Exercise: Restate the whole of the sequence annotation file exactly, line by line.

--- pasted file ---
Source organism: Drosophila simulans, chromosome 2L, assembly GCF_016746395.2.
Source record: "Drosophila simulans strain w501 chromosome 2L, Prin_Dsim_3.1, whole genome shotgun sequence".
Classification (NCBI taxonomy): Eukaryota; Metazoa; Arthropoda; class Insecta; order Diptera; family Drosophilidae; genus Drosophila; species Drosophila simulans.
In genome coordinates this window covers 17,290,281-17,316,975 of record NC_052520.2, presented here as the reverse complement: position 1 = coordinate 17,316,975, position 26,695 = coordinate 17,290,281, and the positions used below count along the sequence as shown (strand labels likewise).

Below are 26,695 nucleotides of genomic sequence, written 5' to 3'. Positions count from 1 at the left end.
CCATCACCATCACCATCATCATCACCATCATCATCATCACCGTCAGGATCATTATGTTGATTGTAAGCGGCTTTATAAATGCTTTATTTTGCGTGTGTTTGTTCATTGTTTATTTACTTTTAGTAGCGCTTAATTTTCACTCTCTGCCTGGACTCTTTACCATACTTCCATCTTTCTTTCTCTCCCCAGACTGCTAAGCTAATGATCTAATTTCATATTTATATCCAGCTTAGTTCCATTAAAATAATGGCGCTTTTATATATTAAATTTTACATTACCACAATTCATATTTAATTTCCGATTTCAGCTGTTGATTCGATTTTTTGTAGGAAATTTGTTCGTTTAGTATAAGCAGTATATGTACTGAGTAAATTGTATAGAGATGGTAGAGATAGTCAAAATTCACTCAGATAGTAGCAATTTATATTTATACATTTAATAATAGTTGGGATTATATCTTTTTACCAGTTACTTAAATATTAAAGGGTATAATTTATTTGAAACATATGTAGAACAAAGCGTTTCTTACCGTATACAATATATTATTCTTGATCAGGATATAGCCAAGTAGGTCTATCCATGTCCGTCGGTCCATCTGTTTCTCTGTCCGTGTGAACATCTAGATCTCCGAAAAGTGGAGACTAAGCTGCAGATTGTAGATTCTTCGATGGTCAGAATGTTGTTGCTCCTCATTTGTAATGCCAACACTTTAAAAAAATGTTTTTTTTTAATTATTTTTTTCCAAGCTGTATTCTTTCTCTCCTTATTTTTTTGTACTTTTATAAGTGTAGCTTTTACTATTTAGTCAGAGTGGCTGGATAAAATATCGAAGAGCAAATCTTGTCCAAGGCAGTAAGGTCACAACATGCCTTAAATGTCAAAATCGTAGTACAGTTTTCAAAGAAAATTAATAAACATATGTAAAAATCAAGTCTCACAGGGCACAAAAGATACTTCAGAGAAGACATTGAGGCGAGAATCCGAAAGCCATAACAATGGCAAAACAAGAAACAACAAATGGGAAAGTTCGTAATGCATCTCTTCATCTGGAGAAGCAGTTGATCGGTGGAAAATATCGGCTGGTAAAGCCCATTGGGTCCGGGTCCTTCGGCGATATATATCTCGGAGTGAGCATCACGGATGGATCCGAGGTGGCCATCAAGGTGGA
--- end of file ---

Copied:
Source organism: Drosophila simulans, chromosome 2L, assembly GCF_016746395.2.
Source record: "Drosophila simulans strain w501 chromosome 2L, Prin_Dsim_3.1, whole genome shotgun sequence".
Classification (NCBI taxonomy): Eukaryota; Metazoa; Arthropoda; class Insecta; order Diptera; family Drosophilidae; genus Drosophila; species Drosophila simulans.
In genome coordinates this window covers 17,290,281-17,316,975 of record NC_052520.2, presented here as the reverse complement: position 1 = coordinate 17,316,975, position 26,695 = coordinate 17,290,281, and the positions used below count along the sequence as shown (strand labels likewise).

Below are 26,695 nucleotides of genomic sequence, written 5' to 3'. Positions count from 1 at the left end.
CCATCACCATCACCATCATCATCACCATCATCATCATCACCGTCAGGATCATTATGTTGATTGTAAGCGGCTTTATAAATGCTTTATTTTGCGTGTGTTTGTTCATTGTTTATTTACTTTTAGTAGCGCTTAATTTTCACTCTCTGCCTGGACTCTTTACCATACTTCCATCTTTCTTTCTCTCCCCAGACTGCTAAGCTAATGATCTAATTTCATATTTATATCCAGCTTAGTTCCATTAAAATAATGGCGCTTTTATATATTAAATTTTACATTACCACAATTCATATTTAATTTCCGATTTCAGCTGTTGATTCGATTTTTTGTAGGAAATTTGTTCGTTTAGTATAAGCAGTATATGTACTGAGTAAATTGTATAGAGATGGTAGAGATAGTCAAAATTCACTCAGATAGTAGCAATTTATATTTATACATTTAATAATAGTTGGGATTATATCTTTTTACCAGTTACTTAAATATTAAAGGGTATAATTTATTTGAAACATATGTAGAACAAAGCGTTTCTTACCGTATACAATATATTATTCTTGATCAGGATATAGCCAAGTAGGTCTATCCATGTCCGTCGGTCCATCTGTTTCTCTGTCCGTGTGAACATCTAGATCTCCGAAAAGTGGAGACTAAGCTGCAGATTGTAGATTCTTCGATGGTCAGAATGTTGTTGCTCCTCATTTGTAATGCCAACACTTTAAAAAAATGTTTTTTTTTAATTATTTTTTTCCAAGCTGTATTCTTTCTCTCCTTATTTTTTTGTACTTTTATAAGTGTAGCTTTTACTATTTAGTCAGAGTGGCTGGATAAAATATCGAAGAGCAAATCTTGTCCAAGGCAGTAAGGTCACAACATGCCTTAAATGTCAAAATCGTAGTACAGTTTTCAAAGAAAATTAATAAACATATGTAAAAATCAAGTCTCACAGGGCACAAAAGATACTTCAGAGAAGACATTGAGGCGAGAATCCGAAAGCCATAACAATGGCAAAACAAGAAACAACAAATGGGAAAGTTCGTAATGCATCTCTTCATCTGGAGAAGCAGTTGATCGGTGGAAAATATCGGCTGGTAAAGCCCATTGGGTCCGGGTCCTTCGGCGATATATATCTCGGAGTGAGCATCACGGATGGATCCGAGGTGGCCATCAAGGTGGA